It would take more time than we’ve got to list all of Toni Tipton-Martin’s accomplishments as a food writer, organizer, educator, and historian. We’ll just say that she’s one of the most studied and influential voices in food today. Her life’s work and the organizations she has helped found, including Southern Foodways Alliance, have helped build structural connections between Black Americans and their rich food history. At a moment when listening to and amplifying Black voices is critical for learning, healing, and enacting real change, we are honored to welcome Toni Tipton-Martin as our guest in the latest edition of Chowhound’s Table Talk.
Toni recently published a recipe compendium and historical reference entitled “Jubilee: Recipes from Two Centuries in African American Cooking.” In this book, as she has done with others, the James-Beard-book-award-winning author sources from a collection of over 400 pieces of African American food writing including cookbooks and food journals—many of which had been largely lost to time. In doing so, she’s able to tell a more complete story of Black foodways, recipes, and cooking culture: how they have persisted against forces of oppression and influenced modern American food as we know it.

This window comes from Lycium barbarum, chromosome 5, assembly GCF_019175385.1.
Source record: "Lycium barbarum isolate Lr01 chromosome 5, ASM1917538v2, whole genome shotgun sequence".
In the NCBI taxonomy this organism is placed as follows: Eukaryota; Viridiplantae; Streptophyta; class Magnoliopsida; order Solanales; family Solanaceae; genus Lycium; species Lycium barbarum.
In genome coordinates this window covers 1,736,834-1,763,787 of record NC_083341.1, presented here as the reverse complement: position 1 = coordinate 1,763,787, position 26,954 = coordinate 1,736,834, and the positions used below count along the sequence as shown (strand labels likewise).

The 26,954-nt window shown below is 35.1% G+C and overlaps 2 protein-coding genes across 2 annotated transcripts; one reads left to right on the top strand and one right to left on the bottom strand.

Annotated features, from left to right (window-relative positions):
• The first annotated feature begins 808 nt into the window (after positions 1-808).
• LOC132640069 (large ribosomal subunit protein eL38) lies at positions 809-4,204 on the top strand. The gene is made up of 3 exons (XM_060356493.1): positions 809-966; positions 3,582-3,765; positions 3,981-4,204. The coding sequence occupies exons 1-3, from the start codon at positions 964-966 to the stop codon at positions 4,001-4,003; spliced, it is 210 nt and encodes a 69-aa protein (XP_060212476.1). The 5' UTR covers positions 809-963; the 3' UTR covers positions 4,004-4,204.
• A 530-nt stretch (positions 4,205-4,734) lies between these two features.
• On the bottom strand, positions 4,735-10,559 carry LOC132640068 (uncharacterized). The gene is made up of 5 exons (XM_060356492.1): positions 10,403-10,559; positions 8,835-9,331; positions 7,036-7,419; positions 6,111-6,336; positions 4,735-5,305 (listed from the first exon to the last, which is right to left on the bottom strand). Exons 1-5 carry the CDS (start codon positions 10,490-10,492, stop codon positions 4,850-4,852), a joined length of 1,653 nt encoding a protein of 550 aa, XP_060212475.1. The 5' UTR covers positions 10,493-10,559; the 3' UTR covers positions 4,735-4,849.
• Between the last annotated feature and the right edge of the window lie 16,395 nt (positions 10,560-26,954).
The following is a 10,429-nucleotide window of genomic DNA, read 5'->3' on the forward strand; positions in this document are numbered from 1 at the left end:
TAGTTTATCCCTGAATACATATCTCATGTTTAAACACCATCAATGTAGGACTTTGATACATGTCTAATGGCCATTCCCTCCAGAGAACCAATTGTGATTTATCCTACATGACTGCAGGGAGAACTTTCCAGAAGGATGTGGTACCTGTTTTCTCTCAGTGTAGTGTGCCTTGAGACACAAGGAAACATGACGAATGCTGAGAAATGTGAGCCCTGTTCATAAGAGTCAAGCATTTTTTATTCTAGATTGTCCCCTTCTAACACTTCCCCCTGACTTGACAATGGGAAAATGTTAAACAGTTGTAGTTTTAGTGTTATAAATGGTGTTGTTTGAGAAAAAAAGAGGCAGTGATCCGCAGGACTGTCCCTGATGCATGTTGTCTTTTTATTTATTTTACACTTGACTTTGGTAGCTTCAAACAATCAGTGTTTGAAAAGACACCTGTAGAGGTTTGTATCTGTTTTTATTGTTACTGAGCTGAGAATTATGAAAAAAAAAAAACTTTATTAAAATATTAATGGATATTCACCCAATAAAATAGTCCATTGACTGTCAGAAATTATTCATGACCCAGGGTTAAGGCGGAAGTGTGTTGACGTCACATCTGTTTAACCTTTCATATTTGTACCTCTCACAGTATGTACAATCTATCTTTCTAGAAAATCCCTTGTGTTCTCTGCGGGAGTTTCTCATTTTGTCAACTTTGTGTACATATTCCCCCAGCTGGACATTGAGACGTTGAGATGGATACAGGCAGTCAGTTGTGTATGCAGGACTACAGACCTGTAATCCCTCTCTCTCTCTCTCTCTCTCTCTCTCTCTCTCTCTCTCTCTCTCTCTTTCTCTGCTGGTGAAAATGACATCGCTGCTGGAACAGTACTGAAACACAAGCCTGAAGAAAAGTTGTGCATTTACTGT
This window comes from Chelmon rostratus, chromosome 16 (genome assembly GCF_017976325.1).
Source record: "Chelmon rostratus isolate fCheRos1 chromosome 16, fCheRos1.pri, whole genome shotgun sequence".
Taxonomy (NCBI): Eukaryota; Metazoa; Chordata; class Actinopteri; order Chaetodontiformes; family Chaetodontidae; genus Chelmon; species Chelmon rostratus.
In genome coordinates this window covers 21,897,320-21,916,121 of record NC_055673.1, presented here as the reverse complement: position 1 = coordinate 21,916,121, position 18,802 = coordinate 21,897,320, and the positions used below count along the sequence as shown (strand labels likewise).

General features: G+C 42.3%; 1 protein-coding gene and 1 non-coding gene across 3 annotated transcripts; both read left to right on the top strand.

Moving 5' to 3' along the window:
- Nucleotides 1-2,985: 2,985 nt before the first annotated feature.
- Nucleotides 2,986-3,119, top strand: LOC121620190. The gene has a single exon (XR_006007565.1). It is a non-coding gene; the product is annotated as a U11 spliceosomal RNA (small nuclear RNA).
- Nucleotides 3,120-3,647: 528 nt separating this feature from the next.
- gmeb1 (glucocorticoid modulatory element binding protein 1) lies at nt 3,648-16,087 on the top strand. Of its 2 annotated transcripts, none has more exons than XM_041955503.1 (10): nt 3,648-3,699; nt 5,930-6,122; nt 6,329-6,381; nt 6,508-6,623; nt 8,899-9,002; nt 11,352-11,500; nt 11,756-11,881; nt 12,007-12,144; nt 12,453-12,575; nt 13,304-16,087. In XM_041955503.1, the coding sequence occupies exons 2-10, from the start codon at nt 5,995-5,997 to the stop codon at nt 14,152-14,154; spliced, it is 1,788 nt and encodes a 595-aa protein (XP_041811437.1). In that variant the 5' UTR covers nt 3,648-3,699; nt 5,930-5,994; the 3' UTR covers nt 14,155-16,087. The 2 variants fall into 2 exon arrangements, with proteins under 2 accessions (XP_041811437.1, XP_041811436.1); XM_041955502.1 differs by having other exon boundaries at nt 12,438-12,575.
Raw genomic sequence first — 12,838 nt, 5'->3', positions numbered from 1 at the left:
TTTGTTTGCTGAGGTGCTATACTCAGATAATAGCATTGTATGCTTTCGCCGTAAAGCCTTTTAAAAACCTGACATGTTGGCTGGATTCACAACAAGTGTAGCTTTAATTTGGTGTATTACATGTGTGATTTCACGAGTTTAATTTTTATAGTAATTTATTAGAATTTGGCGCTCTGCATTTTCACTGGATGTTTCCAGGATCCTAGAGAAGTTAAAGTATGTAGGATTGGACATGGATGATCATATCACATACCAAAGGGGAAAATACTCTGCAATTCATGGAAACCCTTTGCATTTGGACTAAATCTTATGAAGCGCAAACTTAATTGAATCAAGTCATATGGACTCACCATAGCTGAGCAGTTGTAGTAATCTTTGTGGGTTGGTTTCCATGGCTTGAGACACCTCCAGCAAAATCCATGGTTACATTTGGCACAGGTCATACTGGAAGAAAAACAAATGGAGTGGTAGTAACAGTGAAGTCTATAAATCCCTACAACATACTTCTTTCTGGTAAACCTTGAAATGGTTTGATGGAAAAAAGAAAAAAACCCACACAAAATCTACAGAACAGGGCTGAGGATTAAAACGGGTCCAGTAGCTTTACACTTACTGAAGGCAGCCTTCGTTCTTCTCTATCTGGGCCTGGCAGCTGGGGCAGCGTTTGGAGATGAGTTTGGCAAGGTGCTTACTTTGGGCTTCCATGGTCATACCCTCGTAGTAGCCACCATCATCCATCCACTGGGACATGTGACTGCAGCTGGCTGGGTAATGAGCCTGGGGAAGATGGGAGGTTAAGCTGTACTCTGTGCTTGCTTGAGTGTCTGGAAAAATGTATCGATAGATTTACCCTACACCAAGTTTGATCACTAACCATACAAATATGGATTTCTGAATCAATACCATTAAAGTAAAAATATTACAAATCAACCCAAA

It’s likely Toni will have you thinking differently about the arc and footprint of African American food, as she did when she shared her thoughts along with a pineapple upside-down cake recipe from “Jubilee” with us earlier in the year (find the link below).
“Most of the food that we talk about as African American is soul food and the food of survival from the plantations and cabins of enslavement,” she explains. “We don’t talk about the middle and upper-class African Americans who were entrepreneurs and classically trained chefs, people who were knowledgeable and proficient in their work.”
In addition to her work as an educator on Black food culture, Toni has generated awareness on a mass scale the importance of healthy eating, most notably within at-risk and under-funded Black and brown communities.
Whether on technique or ingredients for perfecting a classic soul food dish or, more broadly, about the significance and historical context of Black food and her quest for food justice in America, we invite you to plumb the depths of Toni’s expertise in the field. Over the next two weeks, leave your questions for Toni Tipton-Martin in the comments below.
More with Tony Tipton-Martin on Chowhound: https://www.chowhound.com/food-news/2...
For other editions of Table Talk go here: https://www.chowhound.com/tag/table-talk.
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